LAKE JUNALUSKA — Each summer, Lake Junaluska Assembly’s workforce swells by at least 100 as the conference and retreat center gears up for the busy conference season.
During a time when many employers are struggling to find seasonal help, Karen Kirby, the human resource director at Lake Junaluska, said the process is becoming easier.
That’s because several years ago, the Assembly personnel began to cultivate partnerships with nearby colleges to build their student workforce so that even if classes begin in mid-August, students can be available on weekends to help out during large events.
Last year, the Assembly reached out to CCI Greenheart Exchange, an organization that offers summer work experiences for students from more than 60 countries. The nonprofit works with the J-1 Work and Travel Program.
"We cultivated a relationship over the course of a year," Kirby said. "There were a lot of questions back and forth. Lake Junaluska went through quite a vetting process just to become an approved host organization. In the end, we were able to hire 15 international students from eight different countries."
The students received lodging and meals in addition to their salary, Kirby said, noting that all lake employees receive meals during their shift and lodging is available for those who need it.
"They helped us fill seasonal front-line positions," Kirby said of the international students. "In addition, we were able to continue summer employment with local individuals. We work with universities and we continue to have a relationship with in our local community."
Under the international program, students are allowed to work in the country for three months and can travel for two weeks. The students started at different times from early May to late June, extending the time frame that help was available.
"It was a fabulous experience," Kirby said. "It not only filled our needs but provided an opportunity for the students to come here and learn and experience Lake Junaluska and the surrounding community."
Kirby said it is always a bit of a challenge to find employees because much of the business is seasonal while most job seekers need full-time employment.
Lake Junaluska maintains a year-round staff of about 180, Ewing said, and part of the creative solution to staffing involves workforce development training at Haywood Community College and other local schools that will help prepare local applicants.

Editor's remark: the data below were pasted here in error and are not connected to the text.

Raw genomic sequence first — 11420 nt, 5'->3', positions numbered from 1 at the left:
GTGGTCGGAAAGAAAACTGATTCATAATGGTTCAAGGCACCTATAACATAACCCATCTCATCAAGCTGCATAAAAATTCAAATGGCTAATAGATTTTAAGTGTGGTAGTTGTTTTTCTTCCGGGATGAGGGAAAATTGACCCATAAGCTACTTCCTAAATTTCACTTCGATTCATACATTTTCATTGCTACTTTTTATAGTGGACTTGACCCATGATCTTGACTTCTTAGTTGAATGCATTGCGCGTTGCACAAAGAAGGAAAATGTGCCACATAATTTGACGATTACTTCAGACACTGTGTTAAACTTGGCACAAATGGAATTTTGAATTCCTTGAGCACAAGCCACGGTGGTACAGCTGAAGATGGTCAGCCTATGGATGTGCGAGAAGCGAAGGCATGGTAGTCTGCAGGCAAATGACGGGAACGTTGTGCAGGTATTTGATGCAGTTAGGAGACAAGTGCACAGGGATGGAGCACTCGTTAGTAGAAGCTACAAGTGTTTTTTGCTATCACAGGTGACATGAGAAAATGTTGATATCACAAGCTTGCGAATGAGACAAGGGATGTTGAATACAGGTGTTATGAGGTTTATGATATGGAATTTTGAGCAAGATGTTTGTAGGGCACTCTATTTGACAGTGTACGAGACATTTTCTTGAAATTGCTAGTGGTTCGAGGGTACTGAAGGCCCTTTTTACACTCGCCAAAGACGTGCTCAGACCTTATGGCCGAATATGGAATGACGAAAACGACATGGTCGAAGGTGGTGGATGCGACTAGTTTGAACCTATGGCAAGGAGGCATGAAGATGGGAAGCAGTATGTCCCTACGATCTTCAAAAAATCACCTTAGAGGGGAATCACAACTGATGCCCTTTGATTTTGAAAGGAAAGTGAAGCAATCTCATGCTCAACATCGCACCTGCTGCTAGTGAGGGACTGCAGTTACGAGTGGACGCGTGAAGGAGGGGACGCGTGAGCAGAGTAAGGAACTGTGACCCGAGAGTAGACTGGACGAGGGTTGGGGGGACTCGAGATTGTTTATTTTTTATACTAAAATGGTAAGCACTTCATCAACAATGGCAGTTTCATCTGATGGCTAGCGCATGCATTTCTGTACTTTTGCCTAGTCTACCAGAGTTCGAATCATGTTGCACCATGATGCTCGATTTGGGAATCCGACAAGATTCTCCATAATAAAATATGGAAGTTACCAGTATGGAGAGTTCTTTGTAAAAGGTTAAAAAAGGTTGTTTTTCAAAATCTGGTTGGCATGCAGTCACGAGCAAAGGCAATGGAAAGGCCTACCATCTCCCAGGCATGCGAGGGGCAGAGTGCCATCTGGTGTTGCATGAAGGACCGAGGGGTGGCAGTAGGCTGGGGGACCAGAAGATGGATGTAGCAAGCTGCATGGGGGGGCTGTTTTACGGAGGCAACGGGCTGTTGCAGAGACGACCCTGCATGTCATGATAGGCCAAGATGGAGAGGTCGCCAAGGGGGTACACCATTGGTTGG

While business at the conference center used to be concentrated during the summer months, there have been extensive efforts to extend the season to year-round. A partnership with Cataloochee Ski Resort helps swell the winter guest rolls, and the lake is home to the Balsam Range Art of Music Festival, which completelu filled the available rooms for a weekend last December.
Will all that's being done to expand business at the Assembly and network with partners regarding staffing, Kirby said the workforce challenges are being whittled away.
"From the hiring perspective, it is easier to hire when you can offer more consistency. We have a fantastic sales department, and in the HR department, we are making better connections with local individuals through job fairs and cultivating partnerships," Kirby said.
Another level of partnering is with other area businesses that share personnel needs so cross-referrals can be made, Kirby explained. For instance, if a person is looking for employment at Lake Junaluska but for some reason isn't a good fit, Kirby said referrals are routinely made to other businesses and vice versa.
"With the initiatives we’re taking and the connections we're making, it's getting easier," Kirby said about filling positions. "It's always going to be a struggle, but we're constantly making strides and coming up with new initiatives to recruit and get the word out that Lake Junaluska is a great place to work."